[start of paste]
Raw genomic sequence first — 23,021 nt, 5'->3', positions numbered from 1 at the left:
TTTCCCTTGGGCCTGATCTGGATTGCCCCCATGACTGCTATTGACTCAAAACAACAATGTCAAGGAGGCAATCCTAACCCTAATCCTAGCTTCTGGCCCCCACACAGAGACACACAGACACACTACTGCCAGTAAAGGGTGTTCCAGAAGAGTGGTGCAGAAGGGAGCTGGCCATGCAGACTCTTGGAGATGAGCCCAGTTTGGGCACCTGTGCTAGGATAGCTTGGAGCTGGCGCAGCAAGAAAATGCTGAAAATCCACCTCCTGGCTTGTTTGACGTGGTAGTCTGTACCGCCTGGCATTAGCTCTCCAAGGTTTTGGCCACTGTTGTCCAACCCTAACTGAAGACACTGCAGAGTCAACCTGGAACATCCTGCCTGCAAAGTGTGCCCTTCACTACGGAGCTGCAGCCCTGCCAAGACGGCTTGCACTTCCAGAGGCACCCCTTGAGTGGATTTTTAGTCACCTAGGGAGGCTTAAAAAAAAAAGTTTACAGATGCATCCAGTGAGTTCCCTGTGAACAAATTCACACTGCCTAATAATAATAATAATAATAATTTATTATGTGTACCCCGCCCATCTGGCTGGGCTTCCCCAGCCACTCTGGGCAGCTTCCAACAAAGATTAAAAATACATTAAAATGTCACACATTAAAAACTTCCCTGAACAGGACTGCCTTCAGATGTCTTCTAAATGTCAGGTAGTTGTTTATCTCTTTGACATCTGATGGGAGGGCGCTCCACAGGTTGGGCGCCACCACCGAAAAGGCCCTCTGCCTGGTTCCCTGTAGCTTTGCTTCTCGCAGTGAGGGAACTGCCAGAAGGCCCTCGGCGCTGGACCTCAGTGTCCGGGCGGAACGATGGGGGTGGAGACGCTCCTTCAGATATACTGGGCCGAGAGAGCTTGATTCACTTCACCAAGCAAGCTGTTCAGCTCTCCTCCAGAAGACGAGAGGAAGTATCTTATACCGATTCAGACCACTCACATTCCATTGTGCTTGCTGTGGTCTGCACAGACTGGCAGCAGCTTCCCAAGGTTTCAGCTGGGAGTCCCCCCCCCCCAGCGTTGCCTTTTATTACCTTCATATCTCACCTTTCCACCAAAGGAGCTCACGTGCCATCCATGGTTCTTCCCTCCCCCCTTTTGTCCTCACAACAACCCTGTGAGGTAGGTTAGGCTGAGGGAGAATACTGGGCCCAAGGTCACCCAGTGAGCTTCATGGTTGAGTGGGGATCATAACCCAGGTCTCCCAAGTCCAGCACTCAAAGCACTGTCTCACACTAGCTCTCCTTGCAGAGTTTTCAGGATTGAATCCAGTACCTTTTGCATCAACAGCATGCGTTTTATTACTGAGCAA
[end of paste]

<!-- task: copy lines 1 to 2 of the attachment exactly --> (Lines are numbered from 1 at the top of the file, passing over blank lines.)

Raw genomic sequence first — 23,021 nt, 5'->3', positions numbered from 1 at the left:
TTTCCCTTGGGCCTGATCTGGATTGCCCCCATGACTGCTATTGACTCAAAACAACAATGTCAAGGAGGCAATCCTAACCCTAATCCTAGCTTCTGGCCCCCACACAGAGACACACAGACACACTACTGCCAGTAAAGGGTGTTCCAGAAGAGTGGTGCAGAAGGGAGCTGGCCATGCAGACTCTTGGAGATGAGCCCAGTTTGGGCACCTGTGCTAGGATAGCTTGGAGCTGGCGCAGCAAGAAAATGCTGAAAATCCACCTCCTGGCTTGTTTGACGTGGTAGTCTGTACCGCCTGGCATTAGCTCTCCAAGGTTTTGGCCACTGTTGTCCAACCCTAACTGAAGACACTGCAGAGTCAACCTGGAACATCCTGCCTGCAAAGTGTGCCCTTCACTACGGAGCTGCAGCCCTGCCAAGACGGCTTGCACTTCCAGAGGCACCCCTTGAGTGGATTTTTAGTCACCTAGGGAGGCTTAAAAAAAAAAGTTTACAGATGCATCCAGTGAGTTCCCTGTGAACAAATTCACACTGCCTAATAATAATAATAATAATAATTTATTATGTGTACCCCGCCCATCTGGCTGGGCTTCCCCAGCCACTCTGGGCAGCTTCCAACAAAGATTAAAAATACATTAAAATGTCACACATTAAAAACTTCCCTGAACAGGACTGCCTTCAGATGTCTTCTAAATGTCAGGTAGTTGTTTATCTCTTTGACATCTGATGGGAGGGCGCTCCACAGGTTGGGCGCCACCACCGAAAAGGCCCTCTGCCTGGTTCCCTGTAGCTTTGCTTCTCGCAGTGAGGGAACTGCCAGAAGGCCCTCGGCGCTGGACCTCAGTGTCCGGGCGGAACGATGGGGGTGGAGACGCTCCTTCAGATATACTGGGCCGAGAGAGCTTGATTCACTTCACCAAGCAAGCTGTTCAGCTCTCCTCCAGAAGACGAGAGGAAGTATCTTATACCGATTCAGACCACTCACATTCCATTGTGCTTGCTGTGGTCTGCACAGACTGGCAGCAGCTTCCCAAGGTTTCAGCTGGGAGTCCCCCCCCCCCAGCGTTGCCTTTTATTACCTTCATATCTCACCTTTCCACCAAAGGAGCTCACGTGCCATCCATGGTTCTTCCCTCCCCCCTTTTGTCCTCACAACAACCCTGTGAGGTAGGTTAGGCTGAGGGAGAATACTGGGCCCAAGGTCACCCAGTGAGCTTCATGGTTGAGTGGGGATCATAACCCAGGTCTCCCAAGTCCAGCACTCAAAGCACTGTCTCACACTAGCTCTCCTTGCAGAGTTTTCAGGATTGAATCCAGTACCTTTTGCATCAACAGCATGCGTTTTATTACTGAGCAA